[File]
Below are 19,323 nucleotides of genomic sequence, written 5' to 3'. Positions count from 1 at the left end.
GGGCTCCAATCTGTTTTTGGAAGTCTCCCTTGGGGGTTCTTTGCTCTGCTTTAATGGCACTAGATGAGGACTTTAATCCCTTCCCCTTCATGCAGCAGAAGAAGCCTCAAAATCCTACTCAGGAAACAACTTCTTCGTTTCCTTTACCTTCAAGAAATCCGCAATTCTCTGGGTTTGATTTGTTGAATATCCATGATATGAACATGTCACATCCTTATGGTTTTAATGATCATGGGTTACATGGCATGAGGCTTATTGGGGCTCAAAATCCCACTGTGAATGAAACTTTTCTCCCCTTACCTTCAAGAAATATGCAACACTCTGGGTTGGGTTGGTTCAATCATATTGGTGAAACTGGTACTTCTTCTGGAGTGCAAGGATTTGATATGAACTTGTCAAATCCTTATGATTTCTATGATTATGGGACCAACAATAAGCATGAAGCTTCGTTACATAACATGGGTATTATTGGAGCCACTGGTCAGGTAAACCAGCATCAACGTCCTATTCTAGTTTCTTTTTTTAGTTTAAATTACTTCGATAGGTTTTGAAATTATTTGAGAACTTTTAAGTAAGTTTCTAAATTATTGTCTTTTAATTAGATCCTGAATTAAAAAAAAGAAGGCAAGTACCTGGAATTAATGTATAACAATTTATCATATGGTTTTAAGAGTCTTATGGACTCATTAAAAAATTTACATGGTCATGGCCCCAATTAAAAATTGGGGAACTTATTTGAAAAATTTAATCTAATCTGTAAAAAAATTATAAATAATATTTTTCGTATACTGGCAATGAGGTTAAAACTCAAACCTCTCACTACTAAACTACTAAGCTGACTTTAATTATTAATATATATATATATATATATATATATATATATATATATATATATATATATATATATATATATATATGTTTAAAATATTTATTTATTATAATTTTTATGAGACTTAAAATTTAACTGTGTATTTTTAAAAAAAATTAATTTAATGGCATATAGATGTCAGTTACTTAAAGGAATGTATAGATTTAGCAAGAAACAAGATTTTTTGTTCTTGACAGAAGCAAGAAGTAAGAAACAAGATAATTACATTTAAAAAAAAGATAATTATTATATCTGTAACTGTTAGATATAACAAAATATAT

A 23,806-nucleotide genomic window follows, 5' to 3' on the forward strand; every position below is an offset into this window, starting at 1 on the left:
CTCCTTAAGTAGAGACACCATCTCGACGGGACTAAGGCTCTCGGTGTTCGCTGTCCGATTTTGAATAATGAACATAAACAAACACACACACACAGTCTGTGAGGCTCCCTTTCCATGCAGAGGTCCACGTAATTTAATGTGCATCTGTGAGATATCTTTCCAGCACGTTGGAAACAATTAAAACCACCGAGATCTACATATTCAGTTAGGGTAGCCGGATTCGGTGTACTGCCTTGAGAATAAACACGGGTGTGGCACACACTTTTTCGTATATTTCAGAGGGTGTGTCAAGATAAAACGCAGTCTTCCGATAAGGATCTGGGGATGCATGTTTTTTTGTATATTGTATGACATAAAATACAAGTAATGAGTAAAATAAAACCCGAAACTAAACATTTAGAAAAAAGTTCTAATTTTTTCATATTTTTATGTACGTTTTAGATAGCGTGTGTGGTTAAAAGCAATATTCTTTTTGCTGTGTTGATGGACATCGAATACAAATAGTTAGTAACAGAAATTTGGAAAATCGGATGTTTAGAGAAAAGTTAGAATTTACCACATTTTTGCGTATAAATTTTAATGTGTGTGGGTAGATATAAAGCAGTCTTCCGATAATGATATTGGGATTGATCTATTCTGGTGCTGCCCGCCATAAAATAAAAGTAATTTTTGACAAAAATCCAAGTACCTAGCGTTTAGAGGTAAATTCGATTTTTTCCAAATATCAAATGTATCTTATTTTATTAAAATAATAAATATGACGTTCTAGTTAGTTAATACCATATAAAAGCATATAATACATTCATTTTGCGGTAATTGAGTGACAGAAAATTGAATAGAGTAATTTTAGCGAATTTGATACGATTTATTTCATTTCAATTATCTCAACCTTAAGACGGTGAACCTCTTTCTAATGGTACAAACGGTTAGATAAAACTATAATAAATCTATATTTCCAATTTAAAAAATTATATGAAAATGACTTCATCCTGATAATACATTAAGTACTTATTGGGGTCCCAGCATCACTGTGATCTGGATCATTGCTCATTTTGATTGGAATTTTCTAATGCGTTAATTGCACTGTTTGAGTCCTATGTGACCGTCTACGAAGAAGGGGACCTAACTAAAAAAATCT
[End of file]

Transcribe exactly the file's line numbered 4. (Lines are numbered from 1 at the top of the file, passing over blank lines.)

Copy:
CTCCTTAAGTAGAGACACCATCTCGACGGGACTAAGGCTCTCGGTGTTCGCTGTCCGATTTTGAATAATGAACATAAACAAACACACACACACAGTCTGTGAGGCTCCCTTTCCATGCAGAGGTCCACGTAATTTAATGTGCATCTGTGAGATATCTTTCCAGCACGTTGGAAACAATTAAAACCACCGAGATCTACATATTCAGTTAGGGTAGCCGGATTCGGTGTACTGCCTTGAGAATAAACACGGGTGTGGCACACACTTTTTCGTATATTTCAGAGGGTGTGTCAAGATAAAACGCAGTCTTCCGATAAGGATCTGGGGATGCATGTTTTTTTGTATATTGTATGACATAAAATACAAGTAATGAGTAAAATAAAACCCGAAACTAAACATTTAGAAAAAAGTTCTAATTTTTTCATATTTTTATGTACGTTTTAGATAGCGTGTGTGGTTAAAAGCAATATTCTTTTTGCTGTGTTGATGGACATCGAATACAAATAGTTAGTAACAGAAATTTGGAAAATCGGATGTTTAGAGAAAAGTTAGAATTTACCACATTTTTGCGTATAAATTTTAATGTGTGTGGGTAGATATAAAGCAGTCTTCCGATAATGATATTGGGATTGATCTATTCTGGTGCTGCCCGCCATAAAATAAAAGTAATTTTTGACAAAAATCCAAGTACCTAGCGTTTAGAGGTAAATTCGATTTTTTCCAAATATCAAATGTATCTTATTTTATTAAAATAATAAATATGACGTTCTAGTTAGTTAATACCATATAAAAGCATATAATACATTCATTTTGCGGTAATTGAGTGACAGAAAATTGAATAGAGTAATTTTAGCGAATTTGATACGATTTATTTCATTTCAATTATCTCAACCTTAAGACGGTGAACCTCTTTCTAATGGTACAAACGGTTAGATAAAACTATAATAAATCTATATTTCCAATTTAAAAAATTATATGAAAATGACTTCATCCTGATAATACATTAAGTACTTATTGGGGTCCCAGCATCACTGTGATCTGGATCATTGCTCATTTTGATTGGAATTTTCTAATGCGTTAATTGCACTGTTTGAGTCCTATGTGACCGTCTACGAAGAAGGGGACCTAACTAAAAAAATCT